|The counter at Pasticceria Al Duomo in Albano.|
"How was the trip? Did you see the Pope?" wondered a colleague I hadn't seen since the end of the academic year.
The Pope? What?
In late May through early June I spent about three weeks at the Vatican Observatory in the hills outside Rome, visiting with colleagues there (in March I was appointed an adjunct scholar of the Observatory, one of nine on the staff) and enjoying the chance to explore the Observatory library's collection of historical materials (which includes such marvels as Maria Agnesi's book on calculus, thought to be the first published math treatise by a woman).
The biannual Vatican Observatory summer school (VOSS) for young astronomers was on while I was there, and it was great to be able to pop into lectures about planetary geology or comets. I shared delicious lunches with the faculty coming to teach and with students from 21 different countries. I tagged along on their field trip to Tivoli to see the famous water gardens. And to the private audience they had with Pope Francis.
|VOSS audience with Pope Francis. I am on the right side, toward the back.|
To say that feels like a show stopper, an experience that effaces all the rest, and so I haven't written about it. But a few days ago, I happened upon Garret Gundlach, SJ's reflection at the Jesuit Post whose Jesuit confrere's only question about his time in another iconic spot, Yellowstone, was "Did you see a grizzly bear?" "Yes," he sighs, "I saw a grizzly bear." But wait, he says, there's more.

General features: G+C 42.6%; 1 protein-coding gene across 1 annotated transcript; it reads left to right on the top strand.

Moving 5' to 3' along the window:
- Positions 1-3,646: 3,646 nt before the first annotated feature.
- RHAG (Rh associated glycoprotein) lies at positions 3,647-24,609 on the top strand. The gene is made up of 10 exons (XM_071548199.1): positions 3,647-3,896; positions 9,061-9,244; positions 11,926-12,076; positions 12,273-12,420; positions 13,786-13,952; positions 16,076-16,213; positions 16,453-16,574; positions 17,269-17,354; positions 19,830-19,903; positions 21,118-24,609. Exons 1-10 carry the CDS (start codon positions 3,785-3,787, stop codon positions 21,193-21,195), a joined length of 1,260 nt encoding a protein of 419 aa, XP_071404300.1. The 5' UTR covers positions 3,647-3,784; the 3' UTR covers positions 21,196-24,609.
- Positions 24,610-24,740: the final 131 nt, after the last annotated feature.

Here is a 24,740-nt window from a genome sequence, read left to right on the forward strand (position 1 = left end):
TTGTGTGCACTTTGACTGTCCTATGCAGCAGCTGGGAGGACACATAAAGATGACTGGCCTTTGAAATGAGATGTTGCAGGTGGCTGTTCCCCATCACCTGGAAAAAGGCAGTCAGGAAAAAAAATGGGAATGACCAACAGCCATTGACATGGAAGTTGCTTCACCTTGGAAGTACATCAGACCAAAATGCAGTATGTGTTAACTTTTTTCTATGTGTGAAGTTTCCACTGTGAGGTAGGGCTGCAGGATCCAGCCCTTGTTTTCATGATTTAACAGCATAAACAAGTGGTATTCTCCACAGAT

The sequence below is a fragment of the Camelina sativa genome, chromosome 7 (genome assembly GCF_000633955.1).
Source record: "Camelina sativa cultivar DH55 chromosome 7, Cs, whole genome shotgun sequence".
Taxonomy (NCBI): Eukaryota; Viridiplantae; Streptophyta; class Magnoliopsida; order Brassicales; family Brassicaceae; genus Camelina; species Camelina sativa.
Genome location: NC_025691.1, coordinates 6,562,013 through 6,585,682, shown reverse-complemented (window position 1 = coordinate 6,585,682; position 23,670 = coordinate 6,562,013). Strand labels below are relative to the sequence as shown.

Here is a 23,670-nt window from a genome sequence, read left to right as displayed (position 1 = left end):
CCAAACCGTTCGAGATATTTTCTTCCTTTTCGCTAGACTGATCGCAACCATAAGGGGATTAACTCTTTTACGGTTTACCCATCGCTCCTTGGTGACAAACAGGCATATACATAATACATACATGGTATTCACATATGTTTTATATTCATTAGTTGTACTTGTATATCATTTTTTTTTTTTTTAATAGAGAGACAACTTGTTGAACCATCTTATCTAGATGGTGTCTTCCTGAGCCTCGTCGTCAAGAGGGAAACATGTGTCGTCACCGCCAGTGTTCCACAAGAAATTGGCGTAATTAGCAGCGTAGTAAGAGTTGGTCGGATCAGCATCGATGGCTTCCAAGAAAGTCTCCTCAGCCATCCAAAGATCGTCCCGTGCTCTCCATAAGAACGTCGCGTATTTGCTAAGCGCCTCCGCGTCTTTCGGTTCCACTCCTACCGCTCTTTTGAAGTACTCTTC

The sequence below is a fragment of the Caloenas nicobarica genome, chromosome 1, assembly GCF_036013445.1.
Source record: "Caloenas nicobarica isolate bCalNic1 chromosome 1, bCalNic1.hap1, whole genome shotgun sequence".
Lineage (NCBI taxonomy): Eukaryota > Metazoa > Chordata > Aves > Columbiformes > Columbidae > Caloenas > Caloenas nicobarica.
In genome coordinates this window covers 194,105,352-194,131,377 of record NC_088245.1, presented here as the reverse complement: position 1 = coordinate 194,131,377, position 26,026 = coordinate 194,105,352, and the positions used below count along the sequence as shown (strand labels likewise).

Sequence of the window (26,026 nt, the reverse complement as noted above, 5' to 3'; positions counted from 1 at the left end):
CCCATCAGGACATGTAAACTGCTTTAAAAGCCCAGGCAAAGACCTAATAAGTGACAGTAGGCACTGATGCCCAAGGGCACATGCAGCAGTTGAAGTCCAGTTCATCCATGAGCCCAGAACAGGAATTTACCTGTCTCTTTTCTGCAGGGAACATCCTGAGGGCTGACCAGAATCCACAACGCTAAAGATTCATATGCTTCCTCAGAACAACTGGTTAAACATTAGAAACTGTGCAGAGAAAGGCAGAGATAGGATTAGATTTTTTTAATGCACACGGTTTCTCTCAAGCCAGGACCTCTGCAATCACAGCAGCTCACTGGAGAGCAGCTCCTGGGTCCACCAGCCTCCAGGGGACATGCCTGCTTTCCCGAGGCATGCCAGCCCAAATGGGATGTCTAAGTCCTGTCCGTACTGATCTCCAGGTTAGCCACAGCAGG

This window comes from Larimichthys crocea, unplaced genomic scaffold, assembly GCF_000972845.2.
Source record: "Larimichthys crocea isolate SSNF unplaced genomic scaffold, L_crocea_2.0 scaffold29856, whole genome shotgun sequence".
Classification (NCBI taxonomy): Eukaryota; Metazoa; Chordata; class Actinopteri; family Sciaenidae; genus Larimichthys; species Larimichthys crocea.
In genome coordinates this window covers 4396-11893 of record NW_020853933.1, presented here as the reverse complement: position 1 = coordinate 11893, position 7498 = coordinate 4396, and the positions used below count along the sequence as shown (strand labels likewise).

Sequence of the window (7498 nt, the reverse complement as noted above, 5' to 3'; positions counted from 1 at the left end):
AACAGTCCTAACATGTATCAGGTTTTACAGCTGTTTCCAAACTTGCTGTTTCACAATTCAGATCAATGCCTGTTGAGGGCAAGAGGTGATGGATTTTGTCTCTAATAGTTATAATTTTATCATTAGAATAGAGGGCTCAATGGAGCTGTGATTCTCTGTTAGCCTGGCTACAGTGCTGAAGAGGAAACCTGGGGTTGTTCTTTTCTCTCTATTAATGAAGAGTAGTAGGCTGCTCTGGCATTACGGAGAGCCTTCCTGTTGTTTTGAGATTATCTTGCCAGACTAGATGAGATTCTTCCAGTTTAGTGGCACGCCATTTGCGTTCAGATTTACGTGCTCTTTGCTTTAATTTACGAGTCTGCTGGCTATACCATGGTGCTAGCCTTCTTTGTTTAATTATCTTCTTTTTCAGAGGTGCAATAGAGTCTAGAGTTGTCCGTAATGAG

We live in a time where icons and logos help us thread our way through an overwhelming amount of information. I'm grateful for those easy to recognize signs when I'm trying to find the train to the airport in the chaos of Termini station, or the app on my phone that gives me a weather report. But like Gundlach, I worry about reducing each other's experiences — to say nothing of each other — to a set of binary flags. Did you see a grizzly bear? the Liberty Bell? the Pope? Are you liberal or conservative? Democrat or Republican? Catholic or Muslim? Immigrant or citizen?
Asunta and Gina at the Pontifical Academy of Sciences while
we waited to meet Pope Francis.
I met the Pope, I shook his hand, I made him laugh when my tongue got tangled around a Spanish word. It was an extraordinary experience, do not mistake me. But there's more, and all of it equally outside the bounds of my ordinary life.
I met the woman in the coffee shop, who helped me navigate the midmorning scrum at the counter, and taught me the name of my favorite sweet rolls. Her smile lit up my mornings, it still does when I think of it. I met Gina and Asunta, who cooked for us, who put our lunches together for the field trips and came with us, too. I wish I could wear a red leather jacket with Asunta's panache! I met the woman in the local shop who helped me pick out cheeses and salumi, and made sure I got some of the local bread to have with it. I met Jinia, a young astrochemist from India, another chemist among all these astronomers. These were extraordinary experiences, too, to travel a quarter of the way around the world in a few hours, to be in a place and for a moment, to be part of it, not just part of the background, but seen for who I am.
There's more! In another moment of interesting parallels, Gundlach notes: BUT YELLOWSTONE IS A SUPERVOLCANO! Albano sits on a volcano, too, and it's not as dormant as people thought. Check out the article, the aerial photo is incredible!
You can watch a bit of the audience at Vatican TV, here (in Italian), and listen to a report in English from Vatican Radio here.